Wipbox is a relatively new service that helps people sell things on Craigslistand eBay. Wipbox charges a small fee to help you put together a really slick-looking listing and figure out some of the subtle aspects of getting an item to sell quickly based on what category and service it's listed in. If you've ever wanted to sell something on either of the two classifieds services but have been unsure about a good starting price or the best way to convey the product information, Wipbox does the heavy lifting for you.
To get started quickly, you can do a search for your item. It's not free at $0.25 a pop, but it gives you the starting and closing costs for your item in various categories (for eBay) or locales (for Craigslist). For example, if you're here in San Francisco, your item might fetch more money in surrounding neighborhoods. Likewise, on eBay, putting it in a different category can dramatically improve the closing price. You're paying Wipbox to do the legwork.
In testing, we came across some skewed numbers for certain search items. For eBay, it was likely due to auctioneers incorrectly labeling their items or adding extra words to their titles to boost search engine presence. For Craigslist, we ran into problems with the search grouping together multiple SKUs. For example, a search for an Xbox 360 pulled in results with a difference of about a hundred dollars due to the system having two versions, each at a different price. For popular items such as iPods though, drilling down to the specific model number helped with these issues.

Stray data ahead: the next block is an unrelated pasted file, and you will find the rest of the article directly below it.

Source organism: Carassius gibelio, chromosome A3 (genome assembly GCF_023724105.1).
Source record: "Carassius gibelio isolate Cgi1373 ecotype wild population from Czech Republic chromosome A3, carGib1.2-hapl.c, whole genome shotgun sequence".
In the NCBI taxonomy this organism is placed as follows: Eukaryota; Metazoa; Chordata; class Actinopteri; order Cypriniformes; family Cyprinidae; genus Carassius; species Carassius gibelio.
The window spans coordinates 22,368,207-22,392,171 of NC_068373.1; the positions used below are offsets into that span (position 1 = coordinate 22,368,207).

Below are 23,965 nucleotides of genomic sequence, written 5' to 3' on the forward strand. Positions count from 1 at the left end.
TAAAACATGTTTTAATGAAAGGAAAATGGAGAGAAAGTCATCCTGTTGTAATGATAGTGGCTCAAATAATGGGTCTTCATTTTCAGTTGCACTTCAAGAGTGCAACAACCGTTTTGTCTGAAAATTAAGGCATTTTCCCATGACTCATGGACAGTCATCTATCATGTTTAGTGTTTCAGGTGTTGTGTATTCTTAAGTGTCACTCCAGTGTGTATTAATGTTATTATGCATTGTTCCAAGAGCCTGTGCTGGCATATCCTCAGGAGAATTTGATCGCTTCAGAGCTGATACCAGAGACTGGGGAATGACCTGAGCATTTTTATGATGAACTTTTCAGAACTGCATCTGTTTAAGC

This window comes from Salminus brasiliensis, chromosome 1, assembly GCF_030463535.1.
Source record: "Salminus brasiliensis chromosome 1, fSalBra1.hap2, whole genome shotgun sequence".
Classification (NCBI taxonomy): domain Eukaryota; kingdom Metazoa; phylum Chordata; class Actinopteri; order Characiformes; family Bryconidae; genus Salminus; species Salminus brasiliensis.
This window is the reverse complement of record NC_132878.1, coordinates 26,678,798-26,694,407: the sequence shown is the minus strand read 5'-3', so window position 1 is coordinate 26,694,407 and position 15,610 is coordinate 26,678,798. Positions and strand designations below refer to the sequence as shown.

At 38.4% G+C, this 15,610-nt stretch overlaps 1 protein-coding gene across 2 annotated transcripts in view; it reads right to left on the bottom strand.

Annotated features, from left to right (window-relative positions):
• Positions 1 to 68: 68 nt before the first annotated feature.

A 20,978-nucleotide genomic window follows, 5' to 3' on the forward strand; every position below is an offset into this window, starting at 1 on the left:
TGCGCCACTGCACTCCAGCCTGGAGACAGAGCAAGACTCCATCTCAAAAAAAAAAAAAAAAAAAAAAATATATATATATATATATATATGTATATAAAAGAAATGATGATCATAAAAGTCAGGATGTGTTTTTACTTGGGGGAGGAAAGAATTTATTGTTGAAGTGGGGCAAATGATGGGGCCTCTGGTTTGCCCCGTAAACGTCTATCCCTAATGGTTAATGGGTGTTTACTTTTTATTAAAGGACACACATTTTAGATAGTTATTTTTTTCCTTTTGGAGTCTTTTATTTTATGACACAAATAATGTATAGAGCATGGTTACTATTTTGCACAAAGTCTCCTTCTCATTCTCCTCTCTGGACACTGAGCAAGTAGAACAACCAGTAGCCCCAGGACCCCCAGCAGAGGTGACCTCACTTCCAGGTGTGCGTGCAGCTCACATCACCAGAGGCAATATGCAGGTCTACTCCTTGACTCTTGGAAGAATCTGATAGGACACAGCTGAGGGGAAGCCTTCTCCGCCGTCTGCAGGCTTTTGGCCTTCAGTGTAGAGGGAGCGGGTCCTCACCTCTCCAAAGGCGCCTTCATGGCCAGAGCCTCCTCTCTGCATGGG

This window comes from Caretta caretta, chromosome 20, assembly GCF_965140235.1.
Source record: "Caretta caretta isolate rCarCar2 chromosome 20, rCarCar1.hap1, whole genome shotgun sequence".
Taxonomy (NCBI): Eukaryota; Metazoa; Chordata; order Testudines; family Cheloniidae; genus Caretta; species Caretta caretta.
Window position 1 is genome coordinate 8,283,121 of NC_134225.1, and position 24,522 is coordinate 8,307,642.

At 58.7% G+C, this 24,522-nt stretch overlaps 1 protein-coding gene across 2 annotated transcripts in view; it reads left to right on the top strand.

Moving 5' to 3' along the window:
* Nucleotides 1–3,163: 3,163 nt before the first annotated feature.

Wipbox bases its statistics on 30 days of eBay listings, and a full week of Craigslist sales, so whatever information you're getting is fairly current for market value. To find general price ranges for online auctions, there's also Mpire, a service that tracks auction prices on eBay to show you whether or not it's in demand--a little bit like Farecast does for airplane tickets.
The real catch to using Wipbox is its listing creator. Wipbox will pull in a description, user reviews, and specifics from Amazon.com. You can either pay $0.15 to have this information posted straight to your listing, or copy and paste the code field by field into eBay or Craigslist's listing creation box for free.
The one thing I don't like about Wipbox is its handling of fees. There is a large disclosure that clicking the search button or posting to one of the auction services will charge you, but no pop-up warning for verification. Luckily, users can rack up only $10 in charges at a time before the system curtails use of the premium services. I was surprised by how easily I had accrued fees without coming across any warning pop-ups, so be careful if you intend to use the search for fun.
Wipbox is a very easy-to-use system to make and manage multiple listings for both auction services. For advanced sellers and Web researchers, Wipbox probably seems a little silly; but someone like my Mom, who doesn't use eBay very often, would likely be happy to pay less than a dollar to use a service that does nearly everything for her.